The Lactose Intolerance Clearinghouse Has Moved.

My old website can be found at www.stevecarper.com/li I am no longer updating the site, so there will be dead links. The static information provided by me is still sound.

For quick offline reference, you can purchase Planet Lactose: The Best of the Blog as an ebook on Smashwords.com or Amazon.com or BarnesandNoble.com or a whole lot of other places that Smashwords is suppose to distribute the book to. Almost 100,000 words on LI, allergies, milk products, milk-free products, and the genetics of intolerance, along with large helpings of the weirdness that is the Net.

I suffer the universal malady of spam and adbots, so I moderate comments here. That may mean you'll see a long lag before I remember to check the site and approve them. Despite the gap, you'll always get your say. I read every single one, and every legitimate one gets posted.


Monday, November 13, 2006

New Treatments for Food Allergies Being Studied

MedicalNewsToday.com hyped up the the latest research presented at the annual meeting of the American College of Allergy, Asthma and Immunology (ACAAI) in Philadelphia with a headline of "Allergy And Immunology On The Cusp Of Major Breakthroughs."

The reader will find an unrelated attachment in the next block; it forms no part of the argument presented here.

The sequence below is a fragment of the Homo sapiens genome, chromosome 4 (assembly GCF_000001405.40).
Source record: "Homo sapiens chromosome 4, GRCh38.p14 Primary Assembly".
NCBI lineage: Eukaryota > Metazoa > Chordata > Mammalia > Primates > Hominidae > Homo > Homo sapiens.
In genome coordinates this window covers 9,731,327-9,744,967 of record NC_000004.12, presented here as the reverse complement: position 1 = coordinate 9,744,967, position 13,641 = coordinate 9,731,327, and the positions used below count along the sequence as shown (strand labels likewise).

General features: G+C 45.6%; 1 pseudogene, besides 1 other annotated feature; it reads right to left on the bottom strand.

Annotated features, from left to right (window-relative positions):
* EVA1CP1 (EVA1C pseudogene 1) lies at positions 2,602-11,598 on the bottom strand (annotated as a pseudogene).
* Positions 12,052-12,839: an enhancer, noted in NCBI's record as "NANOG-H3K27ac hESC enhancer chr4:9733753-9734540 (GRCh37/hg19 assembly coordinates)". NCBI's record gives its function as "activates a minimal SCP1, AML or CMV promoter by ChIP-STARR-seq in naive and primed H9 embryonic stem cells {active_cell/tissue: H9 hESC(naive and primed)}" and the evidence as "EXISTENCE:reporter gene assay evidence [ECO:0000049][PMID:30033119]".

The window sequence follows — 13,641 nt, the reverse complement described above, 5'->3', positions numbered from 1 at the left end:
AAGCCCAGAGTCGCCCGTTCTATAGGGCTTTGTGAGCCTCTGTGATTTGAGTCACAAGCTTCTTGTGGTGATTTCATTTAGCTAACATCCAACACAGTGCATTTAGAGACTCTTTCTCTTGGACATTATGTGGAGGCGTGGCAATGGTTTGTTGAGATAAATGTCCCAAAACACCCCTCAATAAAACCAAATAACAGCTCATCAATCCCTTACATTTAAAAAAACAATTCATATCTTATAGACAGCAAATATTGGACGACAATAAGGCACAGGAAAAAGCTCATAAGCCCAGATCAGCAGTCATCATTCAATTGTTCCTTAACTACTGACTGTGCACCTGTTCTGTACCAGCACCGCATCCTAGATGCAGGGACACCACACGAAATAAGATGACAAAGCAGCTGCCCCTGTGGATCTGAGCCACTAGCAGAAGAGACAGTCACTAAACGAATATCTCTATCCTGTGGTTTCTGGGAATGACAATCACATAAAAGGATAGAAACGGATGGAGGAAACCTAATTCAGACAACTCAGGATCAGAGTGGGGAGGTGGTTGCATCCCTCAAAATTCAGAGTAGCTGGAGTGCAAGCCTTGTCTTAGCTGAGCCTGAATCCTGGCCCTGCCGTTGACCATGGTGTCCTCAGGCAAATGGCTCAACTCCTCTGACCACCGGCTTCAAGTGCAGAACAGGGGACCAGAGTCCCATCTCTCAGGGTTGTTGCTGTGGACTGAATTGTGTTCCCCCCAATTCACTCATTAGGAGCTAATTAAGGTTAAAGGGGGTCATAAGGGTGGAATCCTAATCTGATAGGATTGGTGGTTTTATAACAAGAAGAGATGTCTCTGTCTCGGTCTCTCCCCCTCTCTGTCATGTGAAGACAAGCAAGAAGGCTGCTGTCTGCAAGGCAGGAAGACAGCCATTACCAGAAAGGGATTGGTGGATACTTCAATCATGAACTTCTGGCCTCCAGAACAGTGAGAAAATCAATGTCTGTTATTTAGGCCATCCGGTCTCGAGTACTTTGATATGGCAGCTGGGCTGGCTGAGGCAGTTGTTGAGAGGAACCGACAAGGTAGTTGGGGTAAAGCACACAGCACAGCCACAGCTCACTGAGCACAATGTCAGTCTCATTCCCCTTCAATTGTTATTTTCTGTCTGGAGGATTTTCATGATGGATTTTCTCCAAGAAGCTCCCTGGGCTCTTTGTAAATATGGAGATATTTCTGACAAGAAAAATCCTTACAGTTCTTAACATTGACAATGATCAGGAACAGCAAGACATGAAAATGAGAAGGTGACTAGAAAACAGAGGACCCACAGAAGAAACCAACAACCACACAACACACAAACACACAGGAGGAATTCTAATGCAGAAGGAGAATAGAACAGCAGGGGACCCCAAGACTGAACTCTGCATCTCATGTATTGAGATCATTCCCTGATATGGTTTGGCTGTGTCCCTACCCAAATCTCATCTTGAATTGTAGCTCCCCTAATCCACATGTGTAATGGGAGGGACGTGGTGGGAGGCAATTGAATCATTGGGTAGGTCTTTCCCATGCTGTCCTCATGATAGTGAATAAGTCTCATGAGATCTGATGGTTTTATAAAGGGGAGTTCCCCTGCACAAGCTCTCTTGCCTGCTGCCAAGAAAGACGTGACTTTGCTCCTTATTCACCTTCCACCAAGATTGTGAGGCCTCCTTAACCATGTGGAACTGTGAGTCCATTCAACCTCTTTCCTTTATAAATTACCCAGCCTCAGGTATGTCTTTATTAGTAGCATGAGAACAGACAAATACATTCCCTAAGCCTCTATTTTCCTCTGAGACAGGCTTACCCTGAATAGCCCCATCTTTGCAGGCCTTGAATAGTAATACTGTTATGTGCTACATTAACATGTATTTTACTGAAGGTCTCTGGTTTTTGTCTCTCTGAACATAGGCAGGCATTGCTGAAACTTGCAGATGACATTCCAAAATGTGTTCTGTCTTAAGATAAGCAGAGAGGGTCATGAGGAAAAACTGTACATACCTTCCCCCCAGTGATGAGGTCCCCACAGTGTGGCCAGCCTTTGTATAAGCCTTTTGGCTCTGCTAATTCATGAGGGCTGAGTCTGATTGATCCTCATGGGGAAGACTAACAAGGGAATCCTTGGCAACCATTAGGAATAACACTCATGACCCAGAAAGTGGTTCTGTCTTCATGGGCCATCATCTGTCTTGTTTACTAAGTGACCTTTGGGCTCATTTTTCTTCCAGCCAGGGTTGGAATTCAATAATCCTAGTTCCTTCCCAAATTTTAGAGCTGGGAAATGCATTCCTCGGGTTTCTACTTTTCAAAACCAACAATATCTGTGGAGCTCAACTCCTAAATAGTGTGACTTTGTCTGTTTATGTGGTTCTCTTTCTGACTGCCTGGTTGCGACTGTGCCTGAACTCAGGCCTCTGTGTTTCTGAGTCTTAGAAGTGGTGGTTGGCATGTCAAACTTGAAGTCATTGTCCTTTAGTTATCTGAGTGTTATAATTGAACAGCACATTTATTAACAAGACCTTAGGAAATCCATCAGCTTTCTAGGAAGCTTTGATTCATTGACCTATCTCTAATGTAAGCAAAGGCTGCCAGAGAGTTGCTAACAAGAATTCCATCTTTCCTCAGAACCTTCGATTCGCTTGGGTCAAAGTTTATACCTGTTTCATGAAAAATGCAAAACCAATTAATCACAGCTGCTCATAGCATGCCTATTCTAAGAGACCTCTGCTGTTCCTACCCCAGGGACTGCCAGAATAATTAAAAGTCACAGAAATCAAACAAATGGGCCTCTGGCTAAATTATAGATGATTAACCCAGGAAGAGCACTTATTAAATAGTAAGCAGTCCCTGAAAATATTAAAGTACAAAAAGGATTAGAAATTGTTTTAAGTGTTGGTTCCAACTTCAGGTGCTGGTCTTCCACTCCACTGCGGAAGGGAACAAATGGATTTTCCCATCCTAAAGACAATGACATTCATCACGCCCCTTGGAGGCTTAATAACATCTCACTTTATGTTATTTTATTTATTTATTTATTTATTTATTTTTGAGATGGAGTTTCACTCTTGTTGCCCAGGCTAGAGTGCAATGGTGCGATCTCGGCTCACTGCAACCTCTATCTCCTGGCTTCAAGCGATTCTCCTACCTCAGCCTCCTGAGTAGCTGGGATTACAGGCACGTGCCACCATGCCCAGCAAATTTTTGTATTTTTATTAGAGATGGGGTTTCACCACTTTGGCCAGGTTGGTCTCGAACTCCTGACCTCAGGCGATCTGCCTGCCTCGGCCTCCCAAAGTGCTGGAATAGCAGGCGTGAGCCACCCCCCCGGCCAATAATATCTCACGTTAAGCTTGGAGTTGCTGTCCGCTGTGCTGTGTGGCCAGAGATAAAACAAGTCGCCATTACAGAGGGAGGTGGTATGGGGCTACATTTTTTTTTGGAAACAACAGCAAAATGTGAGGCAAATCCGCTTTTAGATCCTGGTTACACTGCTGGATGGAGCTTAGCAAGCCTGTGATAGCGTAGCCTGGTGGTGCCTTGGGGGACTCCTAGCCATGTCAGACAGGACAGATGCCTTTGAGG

When you read the article closely, however, all the big breakthroughs appear to be only for certain types of allergies. The news for those with food, including dairy, allergies isn't quite as good.

Researchers are also looking at novel approaches for treating food allergy, which is a major health problem in industrialized nations. It affects between 6 percent - 8 percent of young children and 4 percent of adults. Current management of food allergy includes the avoidance of specific foods and the medical management of acute reactions.

Only a few foods, such as milk, eggs, peanuts, nuts, and fish and shellfish account for over 90 percent of all food allergic reactions. Attempts at primary prevention have largely not met with much success.

"There are several promising studies being conducted now that likely will result in new treatments for food allergy," said Wesley Burks, M.D., professor and chief, Pediatric Allergy and Immunology at Duke University Medical Center, Durham, N.C.

One of the new therapies are on the horizon is Anti-IgE, which may be able to prevent severe food allergic reactions and can also be used in combination with other new therapies for treatment. Another is the use of modified allergenic proteins that may be able to "reverse" food allergy.

"Routes, other than subcutaneous, for the delivery of allergy immunotherapy for food allergy are being studied extensively now," said Dr. Burks.


Being studied is not at all the same thing as finding a result. If you hear elsewhere about this conference and the good news it supposedly brings, demand to read the fine print.

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